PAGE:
The Swiss fragrance major conducted proprietary research with 6,400 consumers aged 18-65 years across 11 different countries, including the UK and France, over two time periods – April/May and July/September – to find out how COVID-19 had impacted lifestyles, needs and fragrance preferences. Firmenich was set to conduct a third survey ‘wave’ at the beginning of 2021.
Findings from the research conducted so far indicated 56% of consumers appreciated fragrances more during COVID-19 lockdowns and 56% also took more comfort in the scents they used.
Ilaria Resta, president of global perfumery at Firmenich, said: “Fragrance reinforces feelings of safety, calm and happiness for consumers dealing with stressful situations. Our latest consumer research shows the importance of scent for different populations of consumers is growing and can be leveraged by customers to determine fragrance and category mix.”
Innovation ‘even more important’ with COVID-19 changes
Catherine Ducret, director of digital consumer insights at Firmenich, told CosmeticsDesign-Europe the research gave a real insight into how COVID-19 had become part of consumers’ daily lives and provided indications on what this meant for the fragrance industry.
“Top activities remain hygiene, social connections and nesting, favouring online consumption. In terms of product used, we see a continued shift to protection, hygiene and cleaning products. Overall, consumption remains pragmatic and safe, with a focus on natural and online purchases,” Ducret said.
Importantly, she said the research showed there was increased curiosity among consumers – to try new brands, new products and/or new shops – and this was important.
“In this period of instability and restricted socialisation, consumers are looking for escapism and pleasure through different experiences and solutions. As always, innovation becomes even more important when society is at a changing point,” she said.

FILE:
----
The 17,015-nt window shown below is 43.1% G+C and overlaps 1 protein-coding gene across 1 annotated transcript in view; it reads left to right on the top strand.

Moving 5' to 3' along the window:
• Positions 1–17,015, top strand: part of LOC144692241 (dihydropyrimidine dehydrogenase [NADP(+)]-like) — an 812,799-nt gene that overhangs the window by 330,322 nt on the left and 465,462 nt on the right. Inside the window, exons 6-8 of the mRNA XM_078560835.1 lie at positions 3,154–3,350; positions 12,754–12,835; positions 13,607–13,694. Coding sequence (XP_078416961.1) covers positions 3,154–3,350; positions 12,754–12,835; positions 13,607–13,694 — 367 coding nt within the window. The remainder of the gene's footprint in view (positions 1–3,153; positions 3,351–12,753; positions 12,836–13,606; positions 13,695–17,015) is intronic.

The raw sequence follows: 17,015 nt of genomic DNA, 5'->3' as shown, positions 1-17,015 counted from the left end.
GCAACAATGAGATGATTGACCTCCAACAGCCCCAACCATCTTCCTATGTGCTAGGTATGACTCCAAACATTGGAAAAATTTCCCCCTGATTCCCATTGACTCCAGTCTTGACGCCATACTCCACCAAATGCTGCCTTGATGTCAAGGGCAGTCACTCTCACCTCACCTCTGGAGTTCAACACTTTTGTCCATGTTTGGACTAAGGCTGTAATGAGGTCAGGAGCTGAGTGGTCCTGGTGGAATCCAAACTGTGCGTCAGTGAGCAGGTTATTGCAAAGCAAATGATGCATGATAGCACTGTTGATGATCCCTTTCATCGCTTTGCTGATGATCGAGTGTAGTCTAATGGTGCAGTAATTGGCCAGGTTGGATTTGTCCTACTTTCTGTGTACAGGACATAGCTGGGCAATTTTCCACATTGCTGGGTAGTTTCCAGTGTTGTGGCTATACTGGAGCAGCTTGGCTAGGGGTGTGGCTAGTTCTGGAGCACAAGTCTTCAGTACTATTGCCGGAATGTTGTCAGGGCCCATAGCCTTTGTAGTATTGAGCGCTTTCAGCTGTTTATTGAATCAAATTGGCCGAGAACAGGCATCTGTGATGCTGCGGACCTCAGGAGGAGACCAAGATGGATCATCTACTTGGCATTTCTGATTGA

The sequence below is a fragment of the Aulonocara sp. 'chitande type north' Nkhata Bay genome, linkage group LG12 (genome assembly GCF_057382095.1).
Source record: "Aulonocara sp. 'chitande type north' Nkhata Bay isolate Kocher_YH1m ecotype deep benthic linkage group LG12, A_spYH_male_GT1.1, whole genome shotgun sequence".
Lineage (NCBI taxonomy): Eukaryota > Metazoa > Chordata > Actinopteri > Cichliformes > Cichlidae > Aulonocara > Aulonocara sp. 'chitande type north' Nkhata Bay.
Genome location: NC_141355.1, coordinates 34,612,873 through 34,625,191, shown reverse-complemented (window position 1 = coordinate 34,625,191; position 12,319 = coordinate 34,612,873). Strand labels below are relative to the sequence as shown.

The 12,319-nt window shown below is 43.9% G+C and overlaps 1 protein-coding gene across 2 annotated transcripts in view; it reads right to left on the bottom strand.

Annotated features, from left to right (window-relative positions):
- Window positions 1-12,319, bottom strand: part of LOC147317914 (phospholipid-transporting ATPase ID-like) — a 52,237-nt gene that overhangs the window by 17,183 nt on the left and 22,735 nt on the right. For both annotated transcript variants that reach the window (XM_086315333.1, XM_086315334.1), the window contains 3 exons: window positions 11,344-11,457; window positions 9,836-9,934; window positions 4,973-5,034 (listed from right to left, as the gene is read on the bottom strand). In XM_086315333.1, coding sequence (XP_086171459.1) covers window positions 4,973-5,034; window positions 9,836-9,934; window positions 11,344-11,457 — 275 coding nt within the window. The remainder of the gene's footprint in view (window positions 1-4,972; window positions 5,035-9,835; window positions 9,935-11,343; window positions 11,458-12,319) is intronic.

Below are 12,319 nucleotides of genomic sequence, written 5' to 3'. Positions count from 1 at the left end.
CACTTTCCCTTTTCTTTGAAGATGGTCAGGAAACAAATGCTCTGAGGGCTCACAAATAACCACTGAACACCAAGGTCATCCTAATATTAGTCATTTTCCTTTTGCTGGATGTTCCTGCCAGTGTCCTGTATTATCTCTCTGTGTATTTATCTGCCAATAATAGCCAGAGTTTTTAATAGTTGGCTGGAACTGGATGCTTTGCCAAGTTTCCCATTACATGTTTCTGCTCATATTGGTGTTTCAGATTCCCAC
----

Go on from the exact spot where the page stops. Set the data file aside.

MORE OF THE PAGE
Fresh scents and reassuring fragrances
Ducret said that for consumers living through the ongoing pandemic, fragrance profiles that were longer-lasting; rooted in clean, fresh and naturality; and evoked feelings of safety and serenity were key. She also said many were looking for scents to provide “reassuring emotional signals” – a need set to continue over the coming months.
This echoed ideas raised by fragrance marketing expert Nathanial Davis earlier this year: that fragrance trends reflected people and therefore products had to tap into emotional needs.
Davis said that in a tumultuous year – with COVID-19 but also forest fires, Brexit and the Black Lives Matter movement, among other issues – consumers were looking for products and brands that they could connect with. “The fragrance industry is well placed to give relief and help people back into ‘the normal’,” he said.
Mintel global beauty analyst Margaux Caron also previously identified ‘fresh’ as the top scent European consumers looked for in their perfumes, and suggested manufacturers take this one step further, adding escapism and multi-functionality amid COVID-19 disruptions.
“[Consumers] need to be reassured, and a fragrance can help them to do that. Complimenting a clean scent with hues of escapism will win consumers over,” Caron said.